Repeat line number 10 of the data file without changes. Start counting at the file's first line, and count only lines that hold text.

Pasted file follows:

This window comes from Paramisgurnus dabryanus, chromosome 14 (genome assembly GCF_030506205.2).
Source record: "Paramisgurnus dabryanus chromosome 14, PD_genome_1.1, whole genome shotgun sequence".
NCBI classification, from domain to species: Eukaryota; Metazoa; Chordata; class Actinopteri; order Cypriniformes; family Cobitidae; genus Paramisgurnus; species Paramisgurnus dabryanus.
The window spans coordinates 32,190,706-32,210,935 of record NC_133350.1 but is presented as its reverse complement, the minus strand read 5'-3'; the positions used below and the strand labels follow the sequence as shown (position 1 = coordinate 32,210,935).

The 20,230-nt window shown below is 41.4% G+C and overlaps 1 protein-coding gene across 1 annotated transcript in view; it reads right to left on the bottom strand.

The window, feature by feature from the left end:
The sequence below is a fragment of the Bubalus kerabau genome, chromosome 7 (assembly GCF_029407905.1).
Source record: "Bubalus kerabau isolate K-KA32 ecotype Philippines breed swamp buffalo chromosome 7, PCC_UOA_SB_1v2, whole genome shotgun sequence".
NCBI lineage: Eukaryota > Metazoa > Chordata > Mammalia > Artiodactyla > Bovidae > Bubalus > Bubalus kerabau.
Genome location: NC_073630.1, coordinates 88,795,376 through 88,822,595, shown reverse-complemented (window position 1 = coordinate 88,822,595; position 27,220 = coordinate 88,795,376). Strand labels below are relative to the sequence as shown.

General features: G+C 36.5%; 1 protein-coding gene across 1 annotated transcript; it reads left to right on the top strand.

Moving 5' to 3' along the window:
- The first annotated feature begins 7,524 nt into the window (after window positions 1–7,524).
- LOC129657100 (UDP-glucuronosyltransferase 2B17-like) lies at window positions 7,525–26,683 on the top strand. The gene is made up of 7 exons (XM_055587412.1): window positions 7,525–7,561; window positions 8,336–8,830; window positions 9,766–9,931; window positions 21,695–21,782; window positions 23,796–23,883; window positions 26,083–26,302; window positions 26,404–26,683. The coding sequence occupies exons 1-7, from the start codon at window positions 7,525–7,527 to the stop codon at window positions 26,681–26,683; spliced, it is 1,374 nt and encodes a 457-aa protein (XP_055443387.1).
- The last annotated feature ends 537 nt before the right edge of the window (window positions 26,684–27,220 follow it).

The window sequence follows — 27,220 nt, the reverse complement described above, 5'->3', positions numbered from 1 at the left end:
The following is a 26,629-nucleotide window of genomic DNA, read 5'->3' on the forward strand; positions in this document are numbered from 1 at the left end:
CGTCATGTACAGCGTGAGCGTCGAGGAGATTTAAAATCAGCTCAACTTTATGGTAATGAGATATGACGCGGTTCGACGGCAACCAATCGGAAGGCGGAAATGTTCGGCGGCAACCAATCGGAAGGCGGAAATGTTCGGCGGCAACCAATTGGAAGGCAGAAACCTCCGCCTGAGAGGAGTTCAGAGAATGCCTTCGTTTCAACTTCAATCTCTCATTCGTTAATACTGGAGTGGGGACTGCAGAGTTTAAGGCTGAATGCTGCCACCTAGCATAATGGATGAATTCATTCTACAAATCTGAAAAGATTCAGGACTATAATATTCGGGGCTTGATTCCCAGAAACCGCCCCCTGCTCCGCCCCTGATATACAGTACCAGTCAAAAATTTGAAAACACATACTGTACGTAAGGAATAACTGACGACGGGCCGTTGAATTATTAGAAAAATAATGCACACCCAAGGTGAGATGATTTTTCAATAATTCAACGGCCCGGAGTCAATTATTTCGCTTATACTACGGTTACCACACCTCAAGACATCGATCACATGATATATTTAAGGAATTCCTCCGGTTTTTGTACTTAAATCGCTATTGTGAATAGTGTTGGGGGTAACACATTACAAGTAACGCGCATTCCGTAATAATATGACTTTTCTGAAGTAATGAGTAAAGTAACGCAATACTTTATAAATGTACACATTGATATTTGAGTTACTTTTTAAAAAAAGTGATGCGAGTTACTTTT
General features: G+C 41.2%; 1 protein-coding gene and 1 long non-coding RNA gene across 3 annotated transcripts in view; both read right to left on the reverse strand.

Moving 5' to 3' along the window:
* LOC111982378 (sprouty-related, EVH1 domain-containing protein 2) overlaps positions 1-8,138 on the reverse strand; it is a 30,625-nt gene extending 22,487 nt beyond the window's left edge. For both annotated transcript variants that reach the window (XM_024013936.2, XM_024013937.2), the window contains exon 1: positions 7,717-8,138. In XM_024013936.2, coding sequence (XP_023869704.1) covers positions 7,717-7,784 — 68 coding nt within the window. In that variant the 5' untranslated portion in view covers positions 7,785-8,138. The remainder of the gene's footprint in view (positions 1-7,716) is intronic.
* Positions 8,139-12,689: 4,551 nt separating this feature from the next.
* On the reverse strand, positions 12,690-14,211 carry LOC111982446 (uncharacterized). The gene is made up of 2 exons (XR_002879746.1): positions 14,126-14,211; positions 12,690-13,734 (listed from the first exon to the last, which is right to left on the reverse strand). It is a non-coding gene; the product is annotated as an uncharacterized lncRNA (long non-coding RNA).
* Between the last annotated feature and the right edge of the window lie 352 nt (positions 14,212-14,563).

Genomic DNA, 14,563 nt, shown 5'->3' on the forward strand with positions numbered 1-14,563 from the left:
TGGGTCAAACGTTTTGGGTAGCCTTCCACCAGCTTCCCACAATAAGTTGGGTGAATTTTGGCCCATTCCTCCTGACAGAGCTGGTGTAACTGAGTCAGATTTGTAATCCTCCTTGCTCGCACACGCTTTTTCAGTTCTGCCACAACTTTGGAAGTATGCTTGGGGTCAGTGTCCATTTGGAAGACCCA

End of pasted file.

Genome location: NC_073630.1, coordinates 88,795,376 through 88,822,595, shown reverse-complemented (window position 1 = coordinate 88,822,595; position 27,220 = coordinate 88,795,376). Strand labels below are relative to the sequence as shown.